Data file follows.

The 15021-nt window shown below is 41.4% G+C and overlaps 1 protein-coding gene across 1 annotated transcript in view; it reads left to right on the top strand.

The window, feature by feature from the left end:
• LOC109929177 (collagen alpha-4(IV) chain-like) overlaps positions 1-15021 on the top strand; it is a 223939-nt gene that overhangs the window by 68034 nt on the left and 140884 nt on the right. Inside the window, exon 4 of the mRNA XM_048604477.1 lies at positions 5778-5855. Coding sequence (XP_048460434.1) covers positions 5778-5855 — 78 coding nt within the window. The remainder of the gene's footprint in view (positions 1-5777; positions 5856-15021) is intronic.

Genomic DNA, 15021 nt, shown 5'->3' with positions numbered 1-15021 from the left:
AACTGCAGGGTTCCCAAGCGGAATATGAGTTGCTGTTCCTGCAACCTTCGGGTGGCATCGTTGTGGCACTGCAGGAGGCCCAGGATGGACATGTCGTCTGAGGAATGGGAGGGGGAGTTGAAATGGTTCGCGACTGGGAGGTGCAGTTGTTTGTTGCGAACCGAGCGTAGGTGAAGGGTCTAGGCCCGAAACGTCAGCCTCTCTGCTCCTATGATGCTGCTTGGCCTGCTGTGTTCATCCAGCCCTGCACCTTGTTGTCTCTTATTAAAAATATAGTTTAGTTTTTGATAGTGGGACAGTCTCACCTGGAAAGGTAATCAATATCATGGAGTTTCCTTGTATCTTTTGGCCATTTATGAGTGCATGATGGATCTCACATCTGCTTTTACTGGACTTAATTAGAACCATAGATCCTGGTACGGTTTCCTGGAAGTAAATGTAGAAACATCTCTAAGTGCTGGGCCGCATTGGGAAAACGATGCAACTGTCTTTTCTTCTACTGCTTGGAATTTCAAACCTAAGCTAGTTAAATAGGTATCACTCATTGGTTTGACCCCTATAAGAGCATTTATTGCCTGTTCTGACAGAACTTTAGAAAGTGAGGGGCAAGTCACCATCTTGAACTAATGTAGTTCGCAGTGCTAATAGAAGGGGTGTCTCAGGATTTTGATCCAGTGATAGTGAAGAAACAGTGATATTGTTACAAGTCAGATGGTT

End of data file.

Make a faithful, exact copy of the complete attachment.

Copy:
The 15021-nt window shown below is 41.4% G+C and overlaps 1 protein-coding gene across 1 annotated transcript in view; it reads left to right on the top strand.

The window, feature by feature from the left end:
• LOC109929177 (collagen alpha-4(IV) chain-like) overlaps positions 1-15021 on the top strand; it is a 223939-nt gene that overhangs the window by 68034 nt on the left and 140884 nt on the right. Inside the window, exon 4 of the mRNA XM_048604477.1 lies at positions 5778-5855. Coding sequence (XP_048460434.1) covers positions 5778-5855 — 78 coding nt within the window. The remainder of the gene's footprint in view (positions 1-5777; positions 5856-15021) is intronic.

Genomic DNA, 15021 nt, shown 5'->3' with positions numbered 1-15021 from the left:
AACTGCAGGGTTCCCAAGCGGAATATGAGTTGCTGTTCCTGCAACCTTCGGGTGGCATCGTTGTGGCACTGCAGGAGGCCCAGGATGGACATGTCGTCTGAGGAATGGGAGGGGGAGTTGAAATGGTTCGCGACTGGGAGGTGCAGTTGTTTGTTGCGAACCGAGCGTAGGTGAAGGGTCTAGGCCCGAAACGTCAGCCTCTCTGCTCCTATGATGCTGCTTGGCCTGCTGTGTTCATCCAGCCCTGCACCTTGTTGTCTCTTATTAAAAATATAGTTTAGTTTTTGATAGTGGGACAGTCTCACCTGGAAAGGTAATCAATATCATGGAGTTTCCTTGTATCTTTTGGCCATTTATGAGTGCATGATGGATCTCACATCTGCTTTTACTGGACTTAATTAGAACCATAGATCCTGGTACGGTTTCCTGGAAGTAAATGTAGAAACATCTCTAAGTGCTGGGCCGCATTGGGAAAACGATGCAACTGTCTTTTCTTCTACTGCTTGGAATTTCAAACCTAAGCTAGTTAAATAGGTATCACTCATTGGTTTGACCCCTATAAGAGCATTTATTGCCTGTTCTGACAGAACTTTAGAAAGTGAGGGGCAAGTCACCATCTTGAACTAATGTAGTTCGCAGTGCTAATAGAAGGGGTGTCTCAGGATTTTGATCCAGTGATAGTGAAGAAACAGTGATATTGTTACAAGTCAGATGGTT